Healthcare Offices At Risk from Unpatched Software

Healthcare offices at risk unpatched softwareSoftware is your healthcare clinic’s biggest vulnerability.

If you’re like most modern healthcare offices, you’re using multiple Electronic Health Record (EHR) platforms and software applications for your day-to-day operations:

  • You might manage active schedules and patient accounts on one EHR platform while using an older legacy system for record storage;
  • You might use third-party communication platforms such as Skype to speak with other team members;
  • You may use internet browsing clients like Firefox or Chrome to look up information;
  • And within these browsers, you might have active applets such as Adobe Flash or Java running in the background.

Of course, most of us can’t do without these tools any more. The inherent problem with these digital tools isn’t that we use them, it’s how we use them.

Unpatched Software Is Dangerous

Any office with EHRs and other web-based software applications needs to make cybersecurity a priority. Unfortunately, many healthcare clinics don’t understand the myriad ways their organizations are exposed to risk through these tools. One of the easiest ways to improve cybersecurity in this regard is to get acquainted with software patching alongside learning why outdated software is an IT threat to businesses.

What Is Patching?

Patching refers to the process of regularly updating software with the latest versions offered by the software developer. Depending on the size and complexity of the platform, these updates may be offered every few months or every few years.

These updates are necessary because, unfortunately, software development is an inexact science. Software bugs can exist in any software program, even those that have been carefully tested before release. These bugs disrupt the way the software functions and often creates security loopholes that malicious users can exploit.

In fact, the Department of Health and Human Services Office for Civil Rights (OCR) recently released a warning about this very issue, describing that under HIPAA, healthcare offices are responsible for protecting their electronic health information from misuse. Patching is a crucial aspect of this, as outdated software is an IT threat to businesses—and correcting newly-identified security issues is one of the key benefits of software patches.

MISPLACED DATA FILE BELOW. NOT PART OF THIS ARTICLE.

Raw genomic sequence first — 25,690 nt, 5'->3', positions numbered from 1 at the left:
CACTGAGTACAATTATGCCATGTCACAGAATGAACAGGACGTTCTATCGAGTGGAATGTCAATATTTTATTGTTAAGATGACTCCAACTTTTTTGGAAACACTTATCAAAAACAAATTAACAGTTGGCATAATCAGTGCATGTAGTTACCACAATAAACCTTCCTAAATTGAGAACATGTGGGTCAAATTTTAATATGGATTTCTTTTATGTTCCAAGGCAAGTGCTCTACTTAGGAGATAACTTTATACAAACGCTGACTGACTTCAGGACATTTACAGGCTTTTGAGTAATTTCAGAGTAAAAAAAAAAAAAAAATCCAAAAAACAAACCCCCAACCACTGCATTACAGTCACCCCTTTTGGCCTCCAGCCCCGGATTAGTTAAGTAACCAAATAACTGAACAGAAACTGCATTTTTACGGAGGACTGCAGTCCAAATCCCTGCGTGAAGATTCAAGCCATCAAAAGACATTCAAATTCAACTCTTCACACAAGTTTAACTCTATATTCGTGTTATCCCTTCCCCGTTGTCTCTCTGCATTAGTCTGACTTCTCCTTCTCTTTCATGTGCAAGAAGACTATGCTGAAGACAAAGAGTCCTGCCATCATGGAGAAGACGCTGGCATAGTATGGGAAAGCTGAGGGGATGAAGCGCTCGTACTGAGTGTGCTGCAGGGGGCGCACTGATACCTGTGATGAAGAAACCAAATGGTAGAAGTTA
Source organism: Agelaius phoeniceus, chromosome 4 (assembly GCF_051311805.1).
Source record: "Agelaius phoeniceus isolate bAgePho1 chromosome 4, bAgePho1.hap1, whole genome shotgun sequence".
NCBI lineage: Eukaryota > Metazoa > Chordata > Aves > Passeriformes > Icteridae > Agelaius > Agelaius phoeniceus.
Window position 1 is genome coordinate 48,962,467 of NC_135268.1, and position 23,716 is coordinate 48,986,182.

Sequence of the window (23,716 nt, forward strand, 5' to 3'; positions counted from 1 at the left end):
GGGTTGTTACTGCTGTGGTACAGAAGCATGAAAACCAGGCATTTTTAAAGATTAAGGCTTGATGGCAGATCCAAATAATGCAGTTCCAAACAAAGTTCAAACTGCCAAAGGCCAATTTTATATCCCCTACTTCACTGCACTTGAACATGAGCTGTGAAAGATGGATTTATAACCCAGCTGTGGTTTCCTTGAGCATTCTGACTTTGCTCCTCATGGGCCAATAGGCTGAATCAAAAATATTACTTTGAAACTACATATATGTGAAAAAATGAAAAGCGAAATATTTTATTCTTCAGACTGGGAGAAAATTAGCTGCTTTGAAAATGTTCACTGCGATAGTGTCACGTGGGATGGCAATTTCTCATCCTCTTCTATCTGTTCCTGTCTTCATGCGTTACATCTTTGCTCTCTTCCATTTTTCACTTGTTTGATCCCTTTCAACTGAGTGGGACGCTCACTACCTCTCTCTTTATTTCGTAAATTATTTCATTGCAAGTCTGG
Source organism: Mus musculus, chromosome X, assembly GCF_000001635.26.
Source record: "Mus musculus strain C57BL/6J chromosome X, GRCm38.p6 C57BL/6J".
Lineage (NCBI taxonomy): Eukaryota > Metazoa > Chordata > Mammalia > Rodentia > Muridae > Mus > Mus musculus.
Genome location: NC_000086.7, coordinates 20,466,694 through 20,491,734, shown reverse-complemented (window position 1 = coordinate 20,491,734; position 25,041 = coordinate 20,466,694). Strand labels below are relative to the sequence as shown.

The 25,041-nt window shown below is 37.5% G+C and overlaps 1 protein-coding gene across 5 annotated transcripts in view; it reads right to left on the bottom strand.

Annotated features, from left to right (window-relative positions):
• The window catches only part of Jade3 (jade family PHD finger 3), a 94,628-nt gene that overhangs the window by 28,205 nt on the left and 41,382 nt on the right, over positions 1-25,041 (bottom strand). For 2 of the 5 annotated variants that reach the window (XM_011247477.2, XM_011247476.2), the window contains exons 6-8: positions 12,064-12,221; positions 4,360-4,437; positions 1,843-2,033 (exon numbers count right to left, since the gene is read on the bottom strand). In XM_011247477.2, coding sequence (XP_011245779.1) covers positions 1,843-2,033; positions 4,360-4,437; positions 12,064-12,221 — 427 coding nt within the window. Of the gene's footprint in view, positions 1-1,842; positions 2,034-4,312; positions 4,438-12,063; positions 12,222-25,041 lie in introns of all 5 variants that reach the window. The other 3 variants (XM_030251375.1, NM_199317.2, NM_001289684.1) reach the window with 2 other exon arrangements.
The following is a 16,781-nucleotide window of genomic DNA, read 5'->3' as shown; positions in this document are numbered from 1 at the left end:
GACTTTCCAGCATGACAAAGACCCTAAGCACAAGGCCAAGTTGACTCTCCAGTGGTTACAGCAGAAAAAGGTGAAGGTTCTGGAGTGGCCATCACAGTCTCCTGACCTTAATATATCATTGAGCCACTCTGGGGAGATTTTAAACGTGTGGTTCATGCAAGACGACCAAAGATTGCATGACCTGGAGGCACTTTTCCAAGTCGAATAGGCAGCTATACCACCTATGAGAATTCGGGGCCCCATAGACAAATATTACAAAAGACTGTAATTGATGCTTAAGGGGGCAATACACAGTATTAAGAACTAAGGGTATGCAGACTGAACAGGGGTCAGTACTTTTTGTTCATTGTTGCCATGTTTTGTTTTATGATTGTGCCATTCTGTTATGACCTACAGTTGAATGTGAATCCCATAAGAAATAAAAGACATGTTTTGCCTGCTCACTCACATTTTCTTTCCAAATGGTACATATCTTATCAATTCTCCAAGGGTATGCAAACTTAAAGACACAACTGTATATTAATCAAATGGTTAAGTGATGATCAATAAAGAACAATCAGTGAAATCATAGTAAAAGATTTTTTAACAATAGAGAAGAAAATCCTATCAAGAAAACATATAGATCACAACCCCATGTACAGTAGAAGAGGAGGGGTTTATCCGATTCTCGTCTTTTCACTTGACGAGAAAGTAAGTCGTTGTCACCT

The Risks of Unpatched Software

Failing to patch software is just one misstep in a long list of necessary cybersecurity protocols, but it’s one of the easiest things for busy clinicians to overlook.

  • Data Theft and Malware Attacks Healthcare offices are at bigger risk than most from lax cybersecurity practices partially because health clinics store ePHI—electronic protected health information. Research indicates that healthcare organizations are some of the top targets of dangerous ransomware attacks that seize control a clinic’s system and attempt to extort users into paying a fee. Unpatched software creates vulnerabilities that hackers can use to launch these types of attacks.
  • HIPAA Violations Of course, any data breach or loss of ePHI results in HIPAA violations—a risk that all clinicians know well. Reports suggest that in 2017 alone, nearly 175 million patient records were affected by data breaches, the bulk of which came from hacking/IT incidents levied against a company’s server. And while the average cost of these HIPAA violations vary based on size and type of breach, it’s never pretty.
  • Legal Fees Depending on whether the loss of ePHI is considered negligent or not, healthcare organizations may be subject to legal fees or lawsuits as a result of their error. Remember the Anthem data breach back in 2015? The company ended up paying a total of $115 million to settle its outstanding legal fees—the biggest settlement for any data breach in history. And while Anthem’s breach was unprecedented in scale, smaller clinics are exposed to the same risk.
  • Loss of Patient Trust Perhaps most damaging of all is the loss of patient trust that accompanies data breaches. Consumers take their privacy seriously, and the security of their personal health information even more so. A large-scale data breach can be disastrous for small healthcare clinics that rely on long-term patient relationships, personal connections, and word-of-mouth referrals.

Software Patching Best Practices

So, how do healthcare workers protect their offices from these vulnerabilities? Per the advice of the OCR’s above newsletter, clinics should implement patches with the following process:

  • Evaluation: Evaluate each patch to determine if it applies to your software or system.
  • Patch Testing: If possible, test patches on isolated systems to make sure they don’t produce any unforeseen or unwanted side effects, such as application disruption or instability.
  • Approval: After the evaluative process, have IT personnel approve each for integration.
  • Deployment: Patches should be scheduled for installation on live, or production systems.
  • Verification: After deployment, continue testing and auditing the system to ensure that the patch was applied correctly.

Your clinic has enough to deal with—unpatched software shouldn’t be part of it. Keep these tips in mind to ensure your software isn’t exposing your clinic to undue risk.


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